No sprinter is in the business of celebrating second place finishes, but Elia Viviani (Cannondale) had to accept his fate with grace when he was beaten by Mark Cavendish (Omega Pharma-QuickStep) the end of stage 6 of the Giro d’Italia in Margherita di Savoia.
Like on the opening stage in Naples, Viviani used his track racer’s acumen to good effect and positioned himself well in the finishing straight by nipping onto Murilo Fischer’s (FDJ) wheel. But just like last weekend, there was little Viviani could do against Cavendish and he had to settle for another second place finish at this Giro.
After crossing the line, Viviani was whisked off – along with Cavendish – to the makeshift television studio by the finish that is the site of the daily “Processo alla tappa” programme, which analyses the day’s action and – on occasion – stokes up polemica.
There was little argument about the final reckoning of stage 6, however, and by the time Cyclingnews managed to catch up with Viviani by telephone, the sprinter was already in a team car headed north towards Cannondale’s hotel further up the Adriatic coast at Vasto and viewing his afternoon in a positive light.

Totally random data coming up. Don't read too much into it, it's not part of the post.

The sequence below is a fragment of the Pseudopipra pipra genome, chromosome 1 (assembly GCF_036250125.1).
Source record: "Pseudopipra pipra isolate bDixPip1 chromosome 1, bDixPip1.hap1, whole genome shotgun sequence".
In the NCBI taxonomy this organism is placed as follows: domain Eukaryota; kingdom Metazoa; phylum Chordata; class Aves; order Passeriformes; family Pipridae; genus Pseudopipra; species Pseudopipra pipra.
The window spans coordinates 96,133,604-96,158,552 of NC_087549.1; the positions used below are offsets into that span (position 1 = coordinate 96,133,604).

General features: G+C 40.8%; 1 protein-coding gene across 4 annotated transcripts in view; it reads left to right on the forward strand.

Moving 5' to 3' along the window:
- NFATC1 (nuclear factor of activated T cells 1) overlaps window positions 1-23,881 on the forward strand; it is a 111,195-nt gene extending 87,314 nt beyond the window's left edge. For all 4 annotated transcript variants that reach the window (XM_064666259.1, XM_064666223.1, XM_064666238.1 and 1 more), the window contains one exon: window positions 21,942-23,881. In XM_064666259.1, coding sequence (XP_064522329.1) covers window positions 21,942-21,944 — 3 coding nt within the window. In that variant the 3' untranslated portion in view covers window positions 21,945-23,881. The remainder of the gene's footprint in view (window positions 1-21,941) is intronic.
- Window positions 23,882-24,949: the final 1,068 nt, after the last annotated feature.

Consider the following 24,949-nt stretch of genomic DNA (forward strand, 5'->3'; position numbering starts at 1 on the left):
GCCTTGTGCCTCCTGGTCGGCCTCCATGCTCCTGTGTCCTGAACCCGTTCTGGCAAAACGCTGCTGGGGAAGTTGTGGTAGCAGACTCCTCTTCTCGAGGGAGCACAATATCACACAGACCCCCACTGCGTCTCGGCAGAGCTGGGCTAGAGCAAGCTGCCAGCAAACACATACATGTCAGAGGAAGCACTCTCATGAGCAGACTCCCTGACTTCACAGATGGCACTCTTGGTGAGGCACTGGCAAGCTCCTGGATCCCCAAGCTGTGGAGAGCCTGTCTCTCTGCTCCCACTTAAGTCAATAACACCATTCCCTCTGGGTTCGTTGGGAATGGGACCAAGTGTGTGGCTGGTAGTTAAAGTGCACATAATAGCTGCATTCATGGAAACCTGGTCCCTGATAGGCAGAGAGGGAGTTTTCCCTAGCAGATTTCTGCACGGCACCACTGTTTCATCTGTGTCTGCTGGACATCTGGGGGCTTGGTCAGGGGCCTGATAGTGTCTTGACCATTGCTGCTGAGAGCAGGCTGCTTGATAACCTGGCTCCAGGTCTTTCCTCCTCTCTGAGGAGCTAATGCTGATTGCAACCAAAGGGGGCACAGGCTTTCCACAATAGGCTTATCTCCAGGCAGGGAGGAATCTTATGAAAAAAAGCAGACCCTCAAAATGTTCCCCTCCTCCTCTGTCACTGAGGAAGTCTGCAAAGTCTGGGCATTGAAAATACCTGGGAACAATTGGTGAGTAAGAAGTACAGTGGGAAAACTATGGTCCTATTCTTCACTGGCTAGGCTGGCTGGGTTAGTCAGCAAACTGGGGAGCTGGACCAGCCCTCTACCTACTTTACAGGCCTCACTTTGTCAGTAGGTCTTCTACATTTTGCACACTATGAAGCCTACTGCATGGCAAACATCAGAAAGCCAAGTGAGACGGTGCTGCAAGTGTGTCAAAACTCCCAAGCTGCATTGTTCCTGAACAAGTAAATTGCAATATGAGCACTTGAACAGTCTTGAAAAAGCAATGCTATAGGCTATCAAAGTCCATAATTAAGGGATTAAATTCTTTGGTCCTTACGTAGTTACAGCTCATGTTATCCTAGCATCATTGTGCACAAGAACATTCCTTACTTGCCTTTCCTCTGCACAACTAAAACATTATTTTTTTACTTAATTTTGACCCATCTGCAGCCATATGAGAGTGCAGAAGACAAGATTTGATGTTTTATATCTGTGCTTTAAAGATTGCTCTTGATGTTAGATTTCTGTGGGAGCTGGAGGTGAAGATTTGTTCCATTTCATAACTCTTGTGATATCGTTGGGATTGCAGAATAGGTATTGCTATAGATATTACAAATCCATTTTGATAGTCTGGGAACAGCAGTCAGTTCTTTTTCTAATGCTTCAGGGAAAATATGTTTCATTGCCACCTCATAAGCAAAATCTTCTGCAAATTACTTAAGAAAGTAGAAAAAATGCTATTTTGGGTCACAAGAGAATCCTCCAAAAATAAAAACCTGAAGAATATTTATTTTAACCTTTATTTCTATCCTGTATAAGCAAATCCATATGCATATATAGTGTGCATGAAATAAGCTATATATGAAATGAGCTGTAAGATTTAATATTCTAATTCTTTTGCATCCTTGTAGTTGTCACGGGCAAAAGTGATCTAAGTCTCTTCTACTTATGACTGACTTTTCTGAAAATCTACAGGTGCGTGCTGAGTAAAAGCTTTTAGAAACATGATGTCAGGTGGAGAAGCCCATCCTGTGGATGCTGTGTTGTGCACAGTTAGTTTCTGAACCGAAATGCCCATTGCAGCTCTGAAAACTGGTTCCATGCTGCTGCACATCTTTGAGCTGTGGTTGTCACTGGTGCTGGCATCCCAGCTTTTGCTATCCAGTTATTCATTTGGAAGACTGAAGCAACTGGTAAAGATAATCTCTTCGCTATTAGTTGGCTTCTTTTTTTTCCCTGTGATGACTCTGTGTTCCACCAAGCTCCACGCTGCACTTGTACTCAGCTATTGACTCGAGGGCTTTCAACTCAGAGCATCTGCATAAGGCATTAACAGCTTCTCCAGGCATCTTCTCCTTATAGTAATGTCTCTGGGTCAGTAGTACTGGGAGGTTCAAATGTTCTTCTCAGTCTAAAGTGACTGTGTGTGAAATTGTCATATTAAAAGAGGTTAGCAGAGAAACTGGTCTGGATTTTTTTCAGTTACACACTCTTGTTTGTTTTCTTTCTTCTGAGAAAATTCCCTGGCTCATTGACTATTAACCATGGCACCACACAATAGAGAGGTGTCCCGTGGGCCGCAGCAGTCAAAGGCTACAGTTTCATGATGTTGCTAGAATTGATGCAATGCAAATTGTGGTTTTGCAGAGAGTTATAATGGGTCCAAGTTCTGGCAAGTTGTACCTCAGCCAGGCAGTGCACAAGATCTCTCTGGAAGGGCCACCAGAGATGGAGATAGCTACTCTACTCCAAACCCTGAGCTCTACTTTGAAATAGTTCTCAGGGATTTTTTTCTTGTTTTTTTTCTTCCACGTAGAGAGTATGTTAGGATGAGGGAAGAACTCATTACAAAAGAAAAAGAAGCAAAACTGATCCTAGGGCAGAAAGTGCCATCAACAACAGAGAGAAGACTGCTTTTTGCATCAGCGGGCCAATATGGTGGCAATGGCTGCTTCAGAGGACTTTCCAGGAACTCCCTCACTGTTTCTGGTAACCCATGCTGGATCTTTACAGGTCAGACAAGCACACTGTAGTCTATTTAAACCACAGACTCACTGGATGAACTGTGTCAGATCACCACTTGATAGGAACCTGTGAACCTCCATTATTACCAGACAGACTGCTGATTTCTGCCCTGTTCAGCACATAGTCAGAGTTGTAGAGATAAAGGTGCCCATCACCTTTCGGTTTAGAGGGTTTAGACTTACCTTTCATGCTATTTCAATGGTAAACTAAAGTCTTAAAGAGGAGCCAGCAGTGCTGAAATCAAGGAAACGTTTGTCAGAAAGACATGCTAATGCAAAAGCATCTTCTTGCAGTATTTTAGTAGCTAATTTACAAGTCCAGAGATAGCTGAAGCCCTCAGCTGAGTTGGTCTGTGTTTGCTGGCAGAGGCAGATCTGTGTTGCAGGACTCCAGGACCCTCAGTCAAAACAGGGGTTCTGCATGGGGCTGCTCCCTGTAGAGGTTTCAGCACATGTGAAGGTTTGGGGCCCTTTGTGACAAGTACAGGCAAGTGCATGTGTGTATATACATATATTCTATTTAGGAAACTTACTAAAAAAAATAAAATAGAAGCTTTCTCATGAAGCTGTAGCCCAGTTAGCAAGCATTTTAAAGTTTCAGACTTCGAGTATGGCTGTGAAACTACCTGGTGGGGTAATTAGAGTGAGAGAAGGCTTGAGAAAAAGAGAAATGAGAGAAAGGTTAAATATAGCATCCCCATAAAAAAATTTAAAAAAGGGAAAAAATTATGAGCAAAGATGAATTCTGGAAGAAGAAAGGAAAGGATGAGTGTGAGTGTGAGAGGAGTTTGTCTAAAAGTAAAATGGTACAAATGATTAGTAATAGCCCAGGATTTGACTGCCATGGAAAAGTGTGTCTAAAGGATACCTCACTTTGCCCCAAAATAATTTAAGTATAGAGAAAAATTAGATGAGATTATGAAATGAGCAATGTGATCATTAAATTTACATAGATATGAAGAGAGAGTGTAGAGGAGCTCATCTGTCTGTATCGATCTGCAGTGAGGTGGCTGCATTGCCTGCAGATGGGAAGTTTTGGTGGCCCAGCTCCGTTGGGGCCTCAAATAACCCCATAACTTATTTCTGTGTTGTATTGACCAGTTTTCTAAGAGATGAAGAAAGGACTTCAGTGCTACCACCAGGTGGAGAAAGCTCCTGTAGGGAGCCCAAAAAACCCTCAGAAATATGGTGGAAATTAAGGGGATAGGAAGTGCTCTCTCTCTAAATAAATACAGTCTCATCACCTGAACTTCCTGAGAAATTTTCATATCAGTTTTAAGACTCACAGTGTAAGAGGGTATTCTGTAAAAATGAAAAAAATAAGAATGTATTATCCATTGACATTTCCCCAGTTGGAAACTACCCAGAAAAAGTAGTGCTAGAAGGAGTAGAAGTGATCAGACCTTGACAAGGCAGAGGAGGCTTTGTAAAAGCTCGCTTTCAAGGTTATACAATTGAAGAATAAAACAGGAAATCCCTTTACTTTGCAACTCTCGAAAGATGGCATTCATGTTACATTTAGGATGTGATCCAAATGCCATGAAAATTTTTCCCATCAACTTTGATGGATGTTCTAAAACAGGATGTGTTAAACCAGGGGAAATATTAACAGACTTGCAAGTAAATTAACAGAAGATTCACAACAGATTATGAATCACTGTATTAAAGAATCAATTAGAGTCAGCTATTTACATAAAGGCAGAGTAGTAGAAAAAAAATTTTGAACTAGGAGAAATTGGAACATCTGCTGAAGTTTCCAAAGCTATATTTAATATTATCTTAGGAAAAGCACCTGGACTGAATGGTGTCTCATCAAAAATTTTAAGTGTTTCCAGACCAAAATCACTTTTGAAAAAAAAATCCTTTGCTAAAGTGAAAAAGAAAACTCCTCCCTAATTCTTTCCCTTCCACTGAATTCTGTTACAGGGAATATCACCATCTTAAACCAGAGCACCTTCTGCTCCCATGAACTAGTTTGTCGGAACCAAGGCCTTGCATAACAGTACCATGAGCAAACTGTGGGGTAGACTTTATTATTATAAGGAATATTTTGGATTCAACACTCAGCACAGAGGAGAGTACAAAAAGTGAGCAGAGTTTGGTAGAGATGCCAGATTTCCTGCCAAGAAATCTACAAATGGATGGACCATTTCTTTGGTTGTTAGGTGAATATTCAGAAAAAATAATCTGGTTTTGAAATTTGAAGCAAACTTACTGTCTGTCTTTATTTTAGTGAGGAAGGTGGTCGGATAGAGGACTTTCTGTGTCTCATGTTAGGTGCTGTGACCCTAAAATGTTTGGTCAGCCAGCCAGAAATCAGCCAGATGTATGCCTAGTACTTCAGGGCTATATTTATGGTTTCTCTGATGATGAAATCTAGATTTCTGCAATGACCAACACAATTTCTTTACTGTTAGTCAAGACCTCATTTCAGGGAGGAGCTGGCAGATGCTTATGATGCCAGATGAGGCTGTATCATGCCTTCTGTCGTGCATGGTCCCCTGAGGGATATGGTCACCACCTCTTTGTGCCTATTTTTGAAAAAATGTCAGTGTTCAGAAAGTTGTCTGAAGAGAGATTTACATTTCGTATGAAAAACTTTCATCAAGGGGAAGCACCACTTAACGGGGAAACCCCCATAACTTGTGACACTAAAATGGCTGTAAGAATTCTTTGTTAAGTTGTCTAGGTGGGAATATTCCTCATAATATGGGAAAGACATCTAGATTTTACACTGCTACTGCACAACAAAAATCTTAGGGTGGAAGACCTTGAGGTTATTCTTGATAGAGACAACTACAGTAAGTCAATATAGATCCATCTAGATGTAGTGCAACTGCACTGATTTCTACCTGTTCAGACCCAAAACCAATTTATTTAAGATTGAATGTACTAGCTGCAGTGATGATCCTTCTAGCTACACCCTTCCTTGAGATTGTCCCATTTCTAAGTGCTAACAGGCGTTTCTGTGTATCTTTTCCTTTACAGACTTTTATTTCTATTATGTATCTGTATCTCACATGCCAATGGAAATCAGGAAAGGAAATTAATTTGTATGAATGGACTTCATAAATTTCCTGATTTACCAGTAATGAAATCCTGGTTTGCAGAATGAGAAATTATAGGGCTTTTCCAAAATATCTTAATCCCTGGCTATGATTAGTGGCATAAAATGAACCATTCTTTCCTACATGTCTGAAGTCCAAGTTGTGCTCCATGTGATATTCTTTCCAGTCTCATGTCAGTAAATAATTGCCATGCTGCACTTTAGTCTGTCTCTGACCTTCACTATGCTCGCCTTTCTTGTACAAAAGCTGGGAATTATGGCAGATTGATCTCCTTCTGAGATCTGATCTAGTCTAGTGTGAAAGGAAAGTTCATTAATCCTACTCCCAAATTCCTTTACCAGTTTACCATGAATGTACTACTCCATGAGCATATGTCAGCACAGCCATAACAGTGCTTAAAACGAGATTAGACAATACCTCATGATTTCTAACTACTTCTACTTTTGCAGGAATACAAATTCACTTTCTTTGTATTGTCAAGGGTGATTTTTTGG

“We were hoping to be able to anticipate him in the sprint but Omega Pharma did a great lead-out for Cavendish,” Viviani said. “[Gert] Steegmans was perfect today and then in the end, it was a great sprint from the best sprinter in the world. There really was very little to be done against Cavendish, so I’ll take this second place against him in a positive way. It’s always annoying to lose out, and like the first stage, I didn’t do much wrong but he just did a great sprint.”
If Viviani had the consolation of being beaten by the quicker man on Thursday, his frustration at the turn of events in Matera the previous afternoon was still palpable. With Cavendish dropped on the final approach to the hilltop town, Viviani was looking forward to renewing acquaintances with fellow young fastman John Degenkolb (Argos-Shimano) when a crash disrupted the rhythm of the sprint and the Italian was caught behind.
“Cavendish is a great champion and in sprints like today he’s very hard to beat, so maybe I really missed a chance in Matera the other day when there was an uphill finish and he wasn’t in the front group,” Viviani said. “If there hadn’t been the big crash, then I think I could have been in a position to have a go for the win with my sprint, even if Degenkolb produced a great sparata in the end.”
The Giro is still long, however, and while opportunities for the pure sprinters are at a premium, there may yet be rewards for those who can hang tough on rugged finales and win from reduced pelotons. “In yesterday’s sprint, Goss would have been the real danger man but I think I was struggling less than he was on the final climb, so that gives me a bit of confidence for the stages to come,” Viviani admitted. “It’s just a shame that the crash yesterday ruined everything.”